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  • Here's a list of games. You can buy whichever you want.

  • Here's a list of games. You can buy any you want.

I, as a non-native speaker, understand it as:

  • The first sentence means that only one game can be bought.
  • The second sentence means that any amount of fames can be bought.

But the problem starts with the use of any with an amount.

  • You can buy whichever 3 you want.
  • You can buy any 3 you want.

Are both sentences grammatically correct?

Here are more examples with the word amount:

  • Here's the sack of sugar. You can take whichever amount is needed. (Is whatever also possoble?)
  • Here's the sack of sugar. You can take any amount is needed. (This sounds really bad to my ear)
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    Whichever strongly implies [one] choice from a finite, contextually-known list of choices, so it's not very appropriate in the "sugar" example unless you've got a list of possible quantities you expect the customer to choose from. Your final You can take any amount is needed is simply ungrammatical, but you can just delete is to fix it. – FumbleFingers Mar 29 '17 at 18:02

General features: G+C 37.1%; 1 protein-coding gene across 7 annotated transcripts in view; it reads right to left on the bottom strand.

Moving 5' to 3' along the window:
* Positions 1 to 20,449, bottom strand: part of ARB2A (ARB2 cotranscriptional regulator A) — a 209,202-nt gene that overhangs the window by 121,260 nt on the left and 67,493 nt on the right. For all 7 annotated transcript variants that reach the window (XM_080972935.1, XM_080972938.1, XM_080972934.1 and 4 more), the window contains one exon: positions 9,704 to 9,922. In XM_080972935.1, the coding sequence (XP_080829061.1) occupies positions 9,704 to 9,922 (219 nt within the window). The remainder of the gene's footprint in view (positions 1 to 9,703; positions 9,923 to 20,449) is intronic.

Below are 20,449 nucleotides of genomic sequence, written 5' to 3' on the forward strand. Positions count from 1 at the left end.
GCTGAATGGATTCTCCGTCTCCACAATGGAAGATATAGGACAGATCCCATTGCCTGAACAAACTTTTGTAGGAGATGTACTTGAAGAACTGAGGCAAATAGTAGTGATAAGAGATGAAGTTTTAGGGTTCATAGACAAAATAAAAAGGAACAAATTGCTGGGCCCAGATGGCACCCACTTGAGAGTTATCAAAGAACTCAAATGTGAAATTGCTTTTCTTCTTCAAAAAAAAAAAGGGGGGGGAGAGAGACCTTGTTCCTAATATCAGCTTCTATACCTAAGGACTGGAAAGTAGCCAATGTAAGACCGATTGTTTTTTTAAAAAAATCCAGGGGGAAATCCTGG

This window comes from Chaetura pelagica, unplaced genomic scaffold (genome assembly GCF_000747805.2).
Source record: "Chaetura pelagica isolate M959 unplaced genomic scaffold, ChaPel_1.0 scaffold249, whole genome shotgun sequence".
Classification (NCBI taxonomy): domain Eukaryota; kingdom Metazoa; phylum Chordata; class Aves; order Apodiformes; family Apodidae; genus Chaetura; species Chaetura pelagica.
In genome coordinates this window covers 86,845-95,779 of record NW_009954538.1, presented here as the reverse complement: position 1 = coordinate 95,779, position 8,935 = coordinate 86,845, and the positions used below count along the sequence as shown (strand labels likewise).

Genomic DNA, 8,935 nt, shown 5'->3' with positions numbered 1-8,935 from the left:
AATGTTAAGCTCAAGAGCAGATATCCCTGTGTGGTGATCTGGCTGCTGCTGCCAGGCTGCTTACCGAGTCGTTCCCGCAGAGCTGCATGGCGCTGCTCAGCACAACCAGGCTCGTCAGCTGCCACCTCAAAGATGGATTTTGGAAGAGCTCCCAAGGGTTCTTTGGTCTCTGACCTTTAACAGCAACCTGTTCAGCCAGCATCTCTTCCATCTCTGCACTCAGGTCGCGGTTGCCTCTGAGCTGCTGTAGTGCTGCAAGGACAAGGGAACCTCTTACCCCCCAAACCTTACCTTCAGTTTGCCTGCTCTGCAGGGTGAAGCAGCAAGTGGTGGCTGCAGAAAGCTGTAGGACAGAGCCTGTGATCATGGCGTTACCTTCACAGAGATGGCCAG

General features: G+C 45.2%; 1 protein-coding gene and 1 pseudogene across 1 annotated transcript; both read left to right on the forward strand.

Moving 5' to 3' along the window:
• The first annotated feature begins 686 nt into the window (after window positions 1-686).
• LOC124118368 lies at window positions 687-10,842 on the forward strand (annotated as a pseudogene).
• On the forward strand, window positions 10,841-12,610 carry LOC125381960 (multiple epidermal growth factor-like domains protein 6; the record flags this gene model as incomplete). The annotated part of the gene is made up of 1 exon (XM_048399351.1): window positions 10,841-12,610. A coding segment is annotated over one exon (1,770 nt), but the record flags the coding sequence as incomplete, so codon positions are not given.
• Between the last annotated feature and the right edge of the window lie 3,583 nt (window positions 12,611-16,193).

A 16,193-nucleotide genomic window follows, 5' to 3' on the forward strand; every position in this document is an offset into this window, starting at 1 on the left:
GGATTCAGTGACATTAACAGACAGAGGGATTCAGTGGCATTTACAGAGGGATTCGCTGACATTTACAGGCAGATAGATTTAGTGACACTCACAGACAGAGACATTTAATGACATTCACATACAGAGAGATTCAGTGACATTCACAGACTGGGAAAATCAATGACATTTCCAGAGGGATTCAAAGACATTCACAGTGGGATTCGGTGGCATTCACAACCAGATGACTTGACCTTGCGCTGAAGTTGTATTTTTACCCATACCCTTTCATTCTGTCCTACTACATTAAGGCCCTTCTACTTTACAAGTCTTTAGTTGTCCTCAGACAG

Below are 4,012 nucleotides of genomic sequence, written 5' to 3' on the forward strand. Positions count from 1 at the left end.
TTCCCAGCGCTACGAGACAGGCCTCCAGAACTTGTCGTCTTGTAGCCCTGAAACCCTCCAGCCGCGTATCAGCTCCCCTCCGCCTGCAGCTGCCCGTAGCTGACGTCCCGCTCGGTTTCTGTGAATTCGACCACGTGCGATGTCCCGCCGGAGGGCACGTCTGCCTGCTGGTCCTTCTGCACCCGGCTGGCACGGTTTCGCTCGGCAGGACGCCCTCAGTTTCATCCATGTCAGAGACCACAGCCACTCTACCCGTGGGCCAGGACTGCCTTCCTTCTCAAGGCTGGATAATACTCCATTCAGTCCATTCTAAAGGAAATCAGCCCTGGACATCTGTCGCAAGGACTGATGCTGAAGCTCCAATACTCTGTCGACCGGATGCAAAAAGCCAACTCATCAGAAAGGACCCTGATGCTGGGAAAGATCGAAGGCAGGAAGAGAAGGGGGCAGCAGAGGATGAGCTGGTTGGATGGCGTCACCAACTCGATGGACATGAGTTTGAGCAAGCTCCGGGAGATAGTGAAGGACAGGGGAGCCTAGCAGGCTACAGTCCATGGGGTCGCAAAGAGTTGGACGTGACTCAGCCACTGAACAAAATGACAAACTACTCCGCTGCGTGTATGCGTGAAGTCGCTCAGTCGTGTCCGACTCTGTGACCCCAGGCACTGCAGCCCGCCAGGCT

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    Personally, I feel like you're missing "one" as in, the correct sentences should be: You can buy whichever one(s) you want. Meanwhile, you could also say, "You can buy however much/many you want. You can buy as many/as much as you want." And grammatically, it's not wrong to say, "You can take any amount needed (necessary)," but I think it would be more idiomatic to say, "You can take however much is necessary/you need." – Teacher KSHuang Mar 30 '17 at 9:57

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